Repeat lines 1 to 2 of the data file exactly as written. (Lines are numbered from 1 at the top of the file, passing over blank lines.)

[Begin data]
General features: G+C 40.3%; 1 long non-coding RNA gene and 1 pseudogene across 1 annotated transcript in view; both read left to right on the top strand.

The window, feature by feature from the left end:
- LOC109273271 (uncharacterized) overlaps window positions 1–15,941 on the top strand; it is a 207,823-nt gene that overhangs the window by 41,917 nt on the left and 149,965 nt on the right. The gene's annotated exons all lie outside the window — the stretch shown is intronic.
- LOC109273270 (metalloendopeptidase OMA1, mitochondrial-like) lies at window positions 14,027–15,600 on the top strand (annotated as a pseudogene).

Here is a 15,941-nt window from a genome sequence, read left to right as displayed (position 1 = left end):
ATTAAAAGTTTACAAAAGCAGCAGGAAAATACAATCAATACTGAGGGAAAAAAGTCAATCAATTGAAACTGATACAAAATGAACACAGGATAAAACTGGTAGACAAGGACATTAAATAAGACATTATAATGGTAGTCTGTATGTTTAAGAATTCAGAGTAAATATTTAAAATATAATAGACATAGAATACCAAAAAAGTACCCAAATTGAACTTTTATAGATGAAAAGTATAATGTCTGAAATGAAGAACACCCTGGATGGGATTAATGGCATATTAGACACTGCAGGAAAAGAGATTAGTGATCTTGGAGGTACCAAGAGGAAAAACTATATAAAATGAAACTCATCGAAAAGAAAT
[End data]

General features: G+C 40.3%; 1 long non-coding RNA gene and 1 pseudogene across 1 annotated transcript in view; both read left to right on the top strand.

The window, feature by feature from the left end: